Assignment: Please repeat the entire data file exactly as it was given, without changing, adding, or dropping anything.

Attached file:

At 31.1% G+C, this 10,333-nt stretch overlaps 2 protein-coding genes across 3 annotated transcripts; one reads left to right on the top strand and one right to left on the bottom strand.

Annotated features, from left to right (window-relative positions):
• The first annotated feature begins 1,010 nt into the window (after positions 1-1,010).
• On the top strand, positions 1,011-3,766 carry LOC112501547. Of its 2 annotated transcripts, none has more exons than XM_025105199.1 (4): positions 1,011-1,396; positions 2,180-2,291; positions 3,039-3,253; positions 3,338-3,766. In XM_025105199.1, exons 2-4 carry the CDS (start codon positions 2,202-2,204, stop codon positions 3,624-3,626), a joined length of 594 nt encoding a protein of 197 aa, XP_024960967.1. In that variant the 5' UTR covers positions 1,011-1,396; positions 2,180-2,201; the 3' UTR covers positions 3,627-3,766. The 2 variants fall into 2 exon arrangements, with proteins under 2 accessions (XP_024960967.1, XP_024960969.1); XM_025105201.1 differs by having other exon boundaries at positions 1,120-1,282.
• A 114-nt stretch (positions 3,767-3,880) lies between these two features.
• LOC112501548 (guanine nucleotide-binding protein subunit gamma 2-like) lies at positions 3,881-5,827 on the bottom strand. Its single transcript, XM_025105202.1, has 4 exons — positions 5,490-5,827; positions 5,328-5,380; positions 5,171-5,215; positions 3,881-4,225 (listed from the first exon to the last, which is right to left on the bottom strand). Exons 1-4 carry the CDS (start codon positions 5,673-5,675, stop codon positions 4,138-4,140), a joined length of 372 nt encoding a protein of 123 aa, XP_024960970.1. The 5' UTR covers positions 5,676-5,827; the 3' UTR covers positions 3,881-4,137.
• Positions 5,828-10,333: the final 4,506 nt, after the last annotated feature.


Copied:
At 31.1% G+C, this 10,333-nt stretch overlaps 2 protein-coding genes across 3 annotated transcripts; one reads left to right on the top strand and one right to left on the bottom strand.

Annotated features, from left to right (window-relative positions):
• The first annotated feature begins 1,010 nt into the window (after positions 1-1,010).
• On the top strand, positions 1,011-3,766 carry LOC112501547. Of its 2 annotated transcripts, none has more exons than XM_025105199.1 (4): positions 1,011-1,396; positions 2,180-2,291; positions 3,039-3,253; positions 3,338-3,766. In XM_025105199.1, exons 2-4 carry the CDS (start codon positions 2,202-2,204, stop codon positions 3,624-3,626), a joined length of 594 nt encoding a protein of 197 aa, XP_024960967.1. In that variant the 5' UTR covers positions 1,011-1,396; positions 2,180-2,201; the 3' UTR covers positions 3,627-3,766. The 2 variants fall into 2 exon arrangements, with proteins under 2 accessions (XP_024960967.1, XP_024960969.1); XM_025105201.1 differs by having other exon boundaries at positions 1,120-1,282.
• A 114-nt stretch (positions 3,767-3,880) lies between these two features.
• LOC112501548 (guanine nucleotide-binding protein subunit gamma 2-like) lies at positions 3,881-5,827 on the bottom strand. Its single transcript, XM_025105202.1, has 4 exons — positions 5,490-5,827; positions 5,328-5,380; positions 5,171-5,215; positions 3,881-4,225 (listed from the first exon to the last, which is right to left on the bottom strand). Exons 1-4 carry the CDS (start codon positions 5,673-5,675, stop codon positions 4,138-4,140), a joined length of 372 nt encoding a protein of 123 aa, XP_024960970.1. The 5' UTR covers positions 5,676-5,827; the 3' UTR covers positions 3,881-4,137.
• Positions 5,828-10,333: the final 4,506 nt, after the last annotated feature.